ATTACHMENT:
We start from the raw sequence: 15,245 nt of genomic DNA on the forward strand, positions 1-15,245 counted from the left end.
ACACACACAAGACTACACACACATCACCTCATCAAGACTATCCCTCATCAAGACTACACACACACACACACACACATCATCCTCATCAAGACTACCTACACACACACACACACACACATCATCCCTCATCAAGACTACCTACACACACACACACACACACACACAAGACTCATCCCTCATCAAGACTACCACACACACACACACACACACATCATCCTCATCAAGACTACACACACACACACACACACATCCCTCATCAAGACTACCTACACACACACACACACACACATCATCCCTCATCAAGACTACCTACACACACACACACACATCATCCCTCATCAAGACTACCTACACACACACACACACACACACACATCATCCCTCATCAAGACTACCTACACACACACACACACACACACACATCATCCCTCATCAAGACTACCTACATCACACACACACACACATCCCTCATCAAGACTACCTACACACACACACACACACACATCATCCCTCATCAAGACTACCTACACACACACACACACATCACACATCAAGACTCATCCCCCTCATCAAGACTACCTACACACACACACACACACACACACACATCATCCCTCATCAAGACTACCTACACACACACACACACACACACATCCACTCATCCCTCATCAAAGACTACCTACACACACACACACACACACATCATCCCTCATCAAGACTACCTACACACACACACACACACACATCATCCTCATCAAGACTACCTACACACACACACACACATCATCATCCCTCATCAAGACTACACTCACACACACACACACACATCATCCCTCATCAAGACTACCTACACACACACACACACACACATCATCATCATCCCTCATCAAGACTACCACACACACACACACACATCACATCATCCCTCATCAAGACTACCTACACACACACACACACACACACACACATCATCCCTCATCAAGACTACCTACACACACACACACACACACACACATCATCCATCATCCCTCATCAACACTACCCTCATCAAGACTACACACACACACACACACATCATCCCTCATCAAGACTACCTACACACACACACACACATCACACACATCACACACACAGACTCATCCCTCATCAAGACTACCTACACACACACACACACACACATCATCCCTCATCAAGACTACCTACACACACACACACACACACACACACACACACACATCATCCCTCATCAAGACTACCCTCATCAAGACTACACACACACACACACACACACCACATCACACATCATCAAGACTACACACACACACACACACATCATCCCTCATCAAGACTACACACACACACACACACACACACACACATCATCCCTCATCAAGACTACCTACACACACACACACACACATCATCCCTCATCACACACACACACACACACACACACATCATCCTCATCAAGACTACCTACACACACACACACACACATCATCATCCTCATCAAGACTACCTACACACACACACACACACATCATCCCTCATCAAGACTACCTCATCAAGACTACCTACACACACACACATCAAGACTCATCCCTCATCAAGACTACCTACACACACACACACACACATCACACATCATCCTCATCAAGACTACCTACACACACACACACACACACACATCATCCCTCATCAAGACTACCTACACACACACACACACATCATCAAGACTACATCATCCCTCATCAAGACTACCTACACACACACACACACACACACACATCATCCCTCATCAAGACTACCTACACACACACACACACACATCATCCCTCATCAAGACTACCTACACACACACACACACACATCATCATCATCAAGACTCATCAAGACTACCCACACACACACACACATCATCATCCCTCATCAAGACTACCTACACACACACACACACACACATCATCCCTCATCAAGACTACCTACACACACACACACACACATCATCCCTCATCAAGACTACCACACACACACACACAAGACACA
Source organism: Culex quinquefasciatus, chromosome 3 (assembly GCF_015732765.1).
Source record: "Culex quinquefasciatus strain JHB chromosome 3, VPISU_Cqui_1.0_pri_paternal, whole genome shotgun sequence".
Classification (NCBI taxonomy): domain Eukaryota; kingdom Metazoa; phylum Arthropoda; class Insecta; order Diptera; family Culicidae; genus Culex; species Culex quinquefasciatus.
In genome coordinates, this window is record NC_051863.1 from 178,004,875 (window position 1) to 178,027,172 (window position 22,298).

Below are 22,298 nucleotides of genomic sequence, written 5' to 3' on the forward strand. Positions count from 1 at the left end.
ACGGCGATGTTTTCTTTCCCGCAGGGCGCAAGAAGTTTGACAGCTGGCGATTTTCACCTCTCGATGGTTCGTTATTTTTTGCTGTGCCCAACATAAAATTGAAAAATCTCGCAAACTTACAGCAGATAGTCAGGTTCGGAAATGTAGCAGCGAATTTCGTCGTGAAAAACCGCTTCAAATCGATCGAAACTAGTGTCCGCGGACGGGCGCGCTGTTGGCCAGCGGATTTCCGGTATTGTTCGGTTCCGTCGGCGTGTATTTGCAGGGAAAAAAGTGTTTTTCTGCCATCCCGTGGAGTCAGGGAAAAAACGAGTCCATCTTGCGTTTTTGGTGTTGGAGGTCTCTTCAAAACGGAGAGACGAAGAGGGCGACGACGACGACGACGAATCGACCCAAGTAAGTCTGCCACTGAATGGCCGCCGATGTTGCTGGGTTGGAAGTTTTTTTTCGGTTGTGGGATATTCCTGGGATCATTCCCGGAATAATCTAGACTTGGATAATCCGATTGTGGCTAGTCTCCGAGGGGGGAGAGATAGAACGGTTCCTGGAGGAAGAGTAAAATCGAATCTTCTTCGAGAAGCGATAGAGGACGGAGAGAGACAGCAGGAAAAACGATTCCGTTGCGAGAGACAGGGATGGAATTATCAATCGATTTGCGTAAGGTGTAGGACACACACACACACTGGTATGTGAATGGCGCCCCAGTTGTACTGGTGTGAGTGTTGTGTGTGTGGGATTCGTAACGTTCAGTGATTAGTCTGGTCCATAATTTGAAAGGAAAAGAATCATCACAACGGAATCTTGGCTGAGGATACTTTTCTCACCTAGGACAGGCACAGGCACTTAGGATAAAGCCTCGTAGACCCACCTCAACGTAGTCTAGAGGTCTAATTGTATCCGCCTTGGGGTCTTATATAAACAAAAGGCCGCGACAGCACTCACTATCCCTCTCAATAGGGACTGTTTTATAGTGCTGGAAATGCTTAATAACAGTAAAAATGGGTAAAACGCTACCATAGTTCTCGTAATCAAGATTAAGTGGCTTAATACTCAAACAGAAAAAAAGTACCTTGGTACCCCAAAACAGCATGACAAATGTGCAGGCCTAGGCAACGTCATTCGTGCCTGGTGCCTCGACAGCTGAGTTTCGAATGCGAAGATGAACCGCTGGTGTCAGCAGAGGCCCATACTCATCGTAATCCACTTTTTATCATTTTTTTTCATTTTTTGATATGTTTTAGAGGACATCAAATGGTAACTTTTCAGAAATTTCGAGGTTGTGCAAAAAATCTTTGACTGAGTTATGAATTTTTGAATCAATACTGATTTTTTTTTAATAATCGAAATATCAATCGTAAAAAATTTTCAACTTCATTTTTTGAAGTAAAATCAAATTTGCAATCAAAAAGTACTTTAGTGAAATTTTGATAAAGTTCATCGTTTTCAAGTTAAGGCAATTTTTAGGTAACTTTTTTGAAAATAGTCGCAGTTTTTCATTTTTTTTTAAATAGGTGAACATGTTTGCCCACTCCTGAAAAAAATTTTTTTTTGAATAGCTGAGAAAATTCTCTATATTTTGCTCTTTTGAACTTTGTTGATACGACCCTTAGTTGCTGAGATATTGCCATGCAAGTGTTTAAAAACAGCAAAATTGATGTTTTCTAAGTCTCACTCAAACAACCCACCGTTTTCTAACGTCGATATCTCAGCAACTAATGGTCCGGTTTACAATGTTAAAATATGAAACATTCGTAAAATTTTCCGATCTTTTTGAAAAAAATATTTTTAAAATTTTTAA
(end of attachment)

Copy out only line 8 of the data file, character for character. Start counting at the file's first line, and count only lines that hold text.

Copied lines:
ACGGCGATGTTTTCTTTCCCGCAGGGCGCAAGAAGTTTGACAGCTGGCGATTTTCACCTCTCGATGGTTCGTTATTTTTTGCTGTGCCCAACATAAAATTGAAAAATCTCGCAAACTTACAGCAGATAGTCAGGTTCGGAAATGTAGCAGCGAATTTCGTCGTGAAAAACCGCTTCAAATCGATCGAAACTAGTGTCCGCGGACGGGCGCGCTGTTGGCCAGCGGATTTCCGGTATTGTTCGGTTCCGTCGGCGTGTATTTGCAGGGAAAAAAGTGTTTTTCTGCCATCCCGTGGAGTCAGGGAAAAAACGAGTCCATCTTGCGTTTTTGGTGTTGGAGGTCTCTTCAAAACGGAGAGACGAAGAGGGCGACGACGACGACGACGAATCGACCCAAGTAAGTCTGCCACTGAATGGCCGCCGATGTTGCTGGGTTGGAAGTTTTTTTTCGGTTGTGGGATATTCCTGGGATCATTCCCGGAATAATCTAGACTTGGATAATCCGATTGTGGCTAGTCTCCGAGGGGGGAGAGATAGAACGGTTCCTGGAGGAAGAGTAAAATCGAATCTTCTTCGAGAAGCGATAGAGGACGGAGAGAGACAGCAGGAAAAACGATTCCGTTGCGAGAGACAGGGATGGAATTATCAATCGATTTGCGTAAGGTGTAGGACACACACACACACTGGTATGTGAATGGCGCCCCAGTTGTACTGGTGTGAGTGTTGTGTGTGTGGGATTCGTAACGTTCAGTGATTAGTCTGGTCCATAATTTGAAAGGAAAAGAATCATCACAACGGAATCTTGGCTGAGGATACTTTTCTCACCTAGGACAGGCACAGGCACTTAGGATAAAGCCTCGTAGACCCACCTCAACGTAGTCTAGAGGTCTAATTGTATCCGCCTTGGGGTCTTATATAAACAAAAGGCCGCGACAGCACTCACTATCCCTCTCAATAGGGACTGTTTTATAGTGCTGGAAATGCTTAATAACAGTAAAAATGGGTAAAACGCTACCATAGTTCTCGTAATCAAGATTAAGTGGCTTAATACTCAAACAGAAAAAAAGTACCTTGGTACCCCAAAACAGCATGACAAATGTGCAGGCCTAGGCAACGTCATTCGTGCCTGGTGCCTCGACAGCTGAGTTTCGAATGCGAAGATGAACCGCTGGTGTCAGCAGAGGCCCATACTCATCGTAATCCACTTTTTATCATTTTTTTTCATTTTTTGATATGTTTTAGAGGACATCAAATGGTAACTTTTCAGAAATTTCGAGGTTGTGCAAAAAATCTTTGACTGAGTTATGAATTTTTGAATCAATACTGATTTTTTTTTAATAATCGAAATATCAATCGTAAAAAATTTTCAACTTCATTTTTTGAAGTAAAATCAAATTTGCAATCAAAAAGTACTTTAGTGAAATTTTGATAAAGTTCATCGTTTTCAAGTTAAGGCAATTTTTAGGTAACTTTTTTGAAAATAGTCGCAGTTTTTCATTTTTTTTTAAATAGGTGAACATGTTTGCCCACTCCTGAAAAAAATTTTTTTTTGAATAGCTGAGAAAATTCTCTATATTTTGCTCTTTTGAACTTTGTTGATACGACCCTTAGTTGCTGAGATATTGCCATGCAAGTGTTTAAAAACAGCAAAATTGATGTTTTCTAAGTCTCACTCAAACAACCCACCGTTTTCTAACGTCGATATCTCAGCAACTAATGGTCCGGTTTACAATGTTAAAATATGAAACATTCGTAAAATTTTCCGATCTTTTTGAAAAAAATATTTTTAAAATTTTTAA